I used to take the ‘science’ of world creation quite seriously, but later just decided to have fun with it. Although I haven’t run adventures there for years, it started out as a middle earth/greyhawkish place and has since evolved/devolved into Flash Gordon land / Land of the Lost / Planet of the Apes… with occasional ruined rocket ships, flesh eating apes, mutants, death rays, wierd cults, etc.

After discarding the rather pompous and unoriginal pantheon of my highschool years, I just toss in any and every god of religion I can think of, with Cthulhu cults rubbing elbows with pagans of every stripe, authoritarian churches and cults modeled on worst case scenarios from the real world and a heaping teaspon of the Mythos of the Subgenius mostly for my own amusement. If a player wanted to worship some other deity, I would have no problem shoehorning at least a small chapel or shrine in somewhere — like in Ancient Rome, new gods are making themselves known all of the time…


I love the comic books that were published before I was even born — especially the old ‘pre code’ horror comics. If you like such things too, be sure to visit ‘The Horrors of it all!’
Every day or two, the blogmeister scans and posts a pre-code horror comic story in it’s entirety, with great commentary and sometimes period advertisements as well (“Are you a 90 lbs Weakling?”).
Well worth the visit!

At the Mountains of Madness

A movie trailer for a film that doesn’t exist (but I wish it did) mocked up by someone with access to a lot of footage from expeditions to Antarctica and a great visual sense.
Why can’t we get films like this one?

Richard Sharpe Shaver

Richard Sharpe Shaver (b 1907, d 1975) was a writer, painter, welder, ‘paleo-archaeologist,’ alarmist, prophet, conspiracy theorist, mental patient, visionary, dreamer and tortured soul.

Apparently, some time around 1944 or 1945, Raymond Arnold Palmer, an editor at Ziff Davis Publications magazine “Amazing Stories” (a man who went on to do much to create the popular UFO culture in the US) fished a letter out of the trash written by someone named Richard Shaver. Shaver claimed that all of human language was based on a series of sounds, each of which could be represented by a letter, and that by using this alphabet (which he called ‘Mantong’), one could decode the secret meanings of words as handed down to current civilizations by the Atlanteans.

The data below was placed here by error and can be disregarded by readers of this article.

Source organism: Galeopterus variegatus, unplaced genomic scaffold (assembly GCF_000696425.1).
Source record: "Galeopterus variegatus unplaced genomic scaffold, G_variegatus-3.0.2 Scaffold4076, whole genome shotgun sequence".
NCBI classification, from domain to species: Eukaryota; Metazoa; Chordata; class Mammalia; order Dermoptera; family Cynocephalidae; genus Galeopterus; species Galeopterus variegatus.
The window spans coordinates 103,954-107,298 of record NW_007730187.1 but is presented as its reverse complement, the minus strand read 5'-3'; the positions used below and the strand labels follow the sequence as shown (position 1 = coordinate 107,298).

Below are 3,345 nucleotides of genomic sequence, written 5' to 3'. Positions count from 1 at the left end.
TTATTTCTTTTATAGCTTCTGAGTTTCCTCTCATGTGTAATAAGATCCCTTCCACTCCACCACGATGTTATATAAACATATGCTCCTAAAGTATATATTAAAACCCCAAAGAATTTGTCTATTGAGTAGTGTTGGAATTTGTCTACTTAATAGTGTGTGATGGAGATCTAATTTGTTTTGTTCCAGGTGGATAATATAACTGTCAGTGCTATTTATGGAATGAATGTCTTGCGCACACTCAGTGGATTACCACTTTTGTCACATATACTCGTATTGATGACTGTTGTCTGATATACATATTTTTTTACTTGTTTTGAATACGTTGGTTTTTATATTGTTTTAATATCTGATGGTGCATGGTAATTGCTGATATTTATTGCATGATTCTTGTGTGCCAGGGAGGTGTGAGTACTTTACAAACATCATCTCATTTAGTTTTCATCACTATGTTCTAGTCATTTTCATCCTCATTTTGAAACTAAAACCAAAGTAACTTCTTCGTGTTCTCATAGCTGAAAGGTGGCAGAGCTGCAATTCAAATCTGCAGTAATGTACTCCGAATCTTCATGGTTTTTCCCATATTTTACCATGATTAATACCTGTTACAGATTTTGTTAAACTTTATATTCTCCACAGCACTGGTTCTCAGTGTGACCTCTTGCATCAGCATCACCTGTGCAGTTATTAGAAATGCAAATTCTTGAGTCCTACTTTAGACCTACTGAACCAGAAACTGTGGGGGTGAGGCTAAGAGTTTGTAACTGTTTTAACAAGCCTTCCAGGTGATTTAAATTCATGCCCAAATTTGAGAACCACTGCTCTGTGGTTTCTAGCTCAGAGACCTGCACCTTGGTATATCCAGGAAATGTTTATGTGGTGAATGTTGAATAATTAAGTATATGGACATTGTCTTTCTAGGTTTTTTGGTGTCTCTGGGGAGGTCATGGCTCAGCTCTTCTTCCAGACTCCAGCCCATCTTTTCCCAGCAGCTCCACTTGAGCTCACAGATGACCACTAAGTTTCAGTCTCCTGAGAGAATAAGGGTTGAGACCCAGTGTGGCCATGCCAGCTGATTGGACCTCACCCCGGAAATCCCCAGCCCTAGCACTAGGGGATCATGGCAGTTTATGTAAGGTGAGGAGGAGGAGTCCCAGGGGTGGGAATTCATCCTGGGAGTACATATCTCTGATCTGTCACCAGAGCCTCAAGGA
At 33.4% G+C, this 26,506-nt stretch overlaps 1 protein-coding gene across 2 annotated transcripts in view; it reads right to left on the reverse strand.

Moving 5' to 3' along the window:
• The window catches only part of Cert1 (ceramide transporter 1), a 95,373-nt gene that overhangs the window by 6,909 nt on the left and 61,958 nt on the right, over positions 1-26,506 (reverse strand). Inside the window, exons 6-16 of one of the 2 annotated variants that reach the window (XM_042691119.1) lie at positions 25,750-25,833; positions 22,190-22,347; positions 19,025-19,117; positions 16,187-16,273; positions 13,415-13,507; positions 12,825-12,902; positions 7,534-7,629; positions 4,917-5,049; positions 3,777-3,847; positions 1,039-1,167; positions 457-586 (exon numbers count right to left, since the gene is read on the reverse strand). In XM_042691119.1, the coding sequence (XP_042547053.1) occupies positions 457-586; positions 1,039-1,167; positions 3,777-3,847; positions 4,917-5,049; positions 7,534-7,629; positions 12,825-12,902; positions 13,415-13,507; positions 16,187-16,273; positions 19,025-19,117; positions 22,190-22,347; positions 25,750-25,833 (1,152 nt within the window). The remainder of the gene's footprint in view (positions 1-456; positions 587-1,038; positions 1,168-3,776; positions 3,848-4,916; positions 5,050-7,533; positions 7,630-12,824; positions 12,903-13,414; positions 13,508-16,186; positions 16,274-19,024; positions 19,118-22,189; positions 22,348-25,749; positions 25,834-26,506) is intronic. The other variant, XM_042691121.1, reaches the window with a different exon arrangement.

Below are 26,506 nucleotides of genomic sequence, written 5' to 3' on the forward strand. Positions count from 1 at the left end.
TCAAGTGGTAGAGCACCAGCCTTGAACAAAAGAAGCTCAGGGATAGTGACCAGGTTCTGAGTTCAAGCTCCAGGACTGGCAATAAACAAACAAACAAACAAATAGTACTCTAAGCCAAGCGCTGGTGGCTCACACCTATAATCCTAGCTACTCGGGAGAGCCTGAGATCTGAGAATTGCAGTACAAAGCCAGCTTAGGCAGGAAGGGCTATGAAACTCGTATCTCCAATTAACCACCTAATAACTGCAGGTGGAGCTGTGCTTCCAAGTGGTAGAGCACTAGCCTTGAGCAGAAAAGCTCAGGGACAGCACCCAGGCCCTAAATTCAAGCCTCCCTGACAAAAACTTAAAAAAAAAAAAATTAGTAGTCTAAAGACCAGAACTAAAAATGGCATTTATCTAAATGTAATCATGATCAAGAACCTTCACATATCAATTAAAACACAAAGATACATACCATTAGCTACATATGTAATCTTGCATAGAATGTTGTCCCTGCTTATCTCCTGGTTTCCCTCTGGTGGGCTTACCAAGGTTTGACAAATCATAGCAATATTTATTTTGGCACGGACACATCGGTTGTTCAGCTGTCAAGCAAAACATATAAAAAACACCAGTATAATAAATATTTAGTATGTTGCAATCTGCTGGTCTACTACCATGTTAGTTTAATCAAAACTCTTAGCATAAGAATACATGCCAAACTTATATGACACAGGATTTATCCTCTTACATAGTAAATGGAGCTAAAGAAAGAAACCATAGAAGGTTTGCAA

An introduction to Mantong
by Richard Sharpe Shaver

This was the letter originally sent by R.S. Shaver to “Amazing Stories.” It was published by Ray Palmer in the ‘Discussions’ section of Amazing Stories in January of 1944. Apparently, the letter was read by Howard Browne, Palmer’s Managing editor at thee time, who tossed it into the trash saying, “The world is full of crackpots.” Palmer fished it out, saw a possibility and decided to run the letter and the alphabet in the magazine. The response from readers was enthusiastic. People wrote in to say that they had applied the ‘Mantong’ alphabet to all sorts of words in many different languages and claimed to have gleaned hidden meanings from the translation.

“Sirs, Am sending this in hope you will insert it in an issue to keep from dying with me. It would arouse a lot of discussion. Am sending you the language so that some time you can have it looked at by some one in the college or a friend who is a student of antique times. The language seems to me to be definite proof of the Atlantean legend. A great number of our English words have come down intact as romantic –ro man tic-“science of man patterning by control,” Trocadero – t ro see a dero- “good one see a bad one”- applied now together. It is an immensely important find, suggesting the god legends have a base in some wiser race than modern man; but to understand it takes a good head as it contains multi-thoughts like many puns on the same subject. It is too deep for ordinary man – who thinks it is a mistake. A little study reveals ancient words in English occurring many times. It should be saved and placed in wise hands. I can’t, will you? It really has an immense significance, and will perhaps put me right in your thoughts again if you will really understand this.
I need a little encouragement.”

The Mantong Alphabet –
A – is for Animal
B – is to Be
C – means See
D – is the harmful energy generated by the Sun
E – is Energy
F – means Fecund
G – means to Generate
H – means Human
I – means I
J – is the same as G – generate
K – means Kinetic, as in motion or energy
L – is Life
M – means Man
N – means child, as in ‘ninny’
O – means Orifice, a source
P – is Power
Q – means Quest
R – horror; signifies a large amount of D present
S – means the Sun, which emits D
T – is the beneficial force, the opposite of D
U – means You
V – Vital; in Shaver’s words, ‘the stuff Mesmer calls animal magnetism.’
W – Will
X – Conflict, sometimes meaning D and T in opposition
Y – means Why
Z – means Zero, or when T and D cancel one another out.

“We present this interesting letter concerning an ancient language with no comment, except to say that we applied the letter-meaning to the individual letter of many old root words and proper names and got an amazing “sense” out of them. Perhaps if readers interested were to apply his formula to more of these root words, we will be able to discover if the formula applies … is this formula the basis of one of the most ancient languages on Earth? The mystery intrigues us very much. – ED.”

Shaver later claimed to have discovered that these ancient civilizations had hidden images, films and records inside of rocks, and stuff really started to get weird. Like many conspiracy theorists, Shaver claimed to know a great secret that threatened all of mankind. According to Shaver, there was a subterranean race of evil humnoids, whom he termed the ‘dero,’ who enjoyed capturing surface dwellers and enslaving, torturing and sexually abusing them. The editors at Amazing Fantasy said they had to “tone down” a lot of the sex and violence (and sexual violence or violent sex) in Shaver’s stories before publication. Shaver stated he had lived underground with the ‘Tero’ (good Dero) for a number of years and that all of his “Shaver Mystery” stories were true. Others said he was in a mental asylum during that time.